Lost At Sea
09 April 2023
They say the third time is the charm and since this was our third trip to the Bahamas we were looking forward to an enjoyable trip north. During our earlier trips there hadn't been any wind for the 100 mile leg across the Bahamas Bank; however, this time we enjoyed a good sail under a nearly full moon until the early hours of Tuesday morning when we had to fire the engine to keep our speed up. Although we had a good weather window that would remain open until late Thursday evening it was important to try and maintain a minimum of 6 knots over the ground at all times.
Our plan was to reach the Cape Fear River mid afternoon on Thursday which would give us ample time to get in a safe anchorage before the nasty weather arrived. Once leaving the Bahama Bank at Mantinilla Shoal we headed northwest to within 60 miles of Cape Canaveral to pick up the strongest part of the gulf stream for the ride north. I had studied various routes for the trip and luckily by combining info from a few sources, mainly Chris Parker, we hit the nail square on the head. When we arrived in the heart of the stream late Tuesday we turned due north and rode a 4 knot push until early Thursday morning. The winds remained light forcing us to motor sail until early Wednesday when we could finally shut down the engine again. All in all we had a great trip, the relative calm seas and warm temperatures allowed us to sail in shorts and tee shirts around the clock as the full moon lit the night sky.
Once we were able to get a good ETA for Cape Fear we calculated that we needed to slow down during the last 10 hours in order to avoid the 3.5 knot ebb tide. Unfortunately, this created the least comfortable conditions of the trip, especially while exiting the Gulf Stream, Dagny rolled from side to side under reefed main only. However, our timing was good and we had a nice smooth entrance in the river and arrived in Southport after 551 miles in 71 hours.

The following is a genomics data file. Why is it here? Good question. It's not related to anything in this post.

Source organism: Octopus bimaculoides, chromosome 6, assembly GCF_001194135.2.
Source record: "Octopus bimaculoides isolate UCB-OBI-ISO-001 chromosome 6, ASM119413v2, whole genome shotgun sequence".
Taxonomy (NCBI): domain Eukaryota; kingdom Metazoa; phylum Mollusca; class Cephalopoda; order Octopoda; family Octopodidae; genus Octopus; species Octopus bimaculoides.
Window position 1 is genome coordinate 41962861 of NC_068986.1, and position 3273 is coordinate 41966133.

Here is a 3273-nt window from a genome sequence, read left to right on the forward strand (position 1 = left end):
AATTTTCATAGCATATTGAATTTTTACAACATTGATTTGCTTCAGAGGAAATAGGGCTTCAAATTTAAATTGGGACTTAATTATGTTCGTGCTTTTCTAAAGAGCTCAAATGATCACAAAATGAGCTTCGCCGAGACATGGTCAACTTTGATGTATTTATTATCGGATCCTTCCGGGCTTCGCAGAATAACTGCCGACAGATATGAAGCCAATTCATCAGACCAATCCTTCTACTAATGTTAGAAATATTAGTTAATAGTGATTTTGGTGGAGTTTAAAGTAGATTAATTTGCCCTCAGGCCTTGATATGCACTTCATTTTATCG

This was by far our best trip weather wise but also preparation wise. Bev had prepared and frozen 5 dinners as well as snacks and sandwiches reducing galley time for everyone while at the same time keeping us well fed. Having an extra crew on board was a bonus during the long nights as we all had a chance to get adequate rest and sleep and as usual Dagny and Otto performed perfectly.
During the day on Wednesday we had a visit from a small yellow breasted bird the size of a chickadee, the poor guy had been pushed off shore and was exhausted. After a couple hours of rest we got him to drink some water and once he perked up he set off exploring the boat. We tried in vain to keep him out of the cabin but whenever a hatch or window was open he'd pop through in a flash. Of course we named "Admiral Bird" and figured he would stay with us until we got close to land. As the day went on he became more brazen and would take off for little test flights around the boat to check things out. By now we sailing down wind in close to twenty knots; sadly during one test flight he got too far behind the boat and couldn't catch us. Bev lost sight of him as he was struggling to get back to us so we had to assume he was lost at sea.
Today's picture is of "Admiral Bird" checking out the wheel.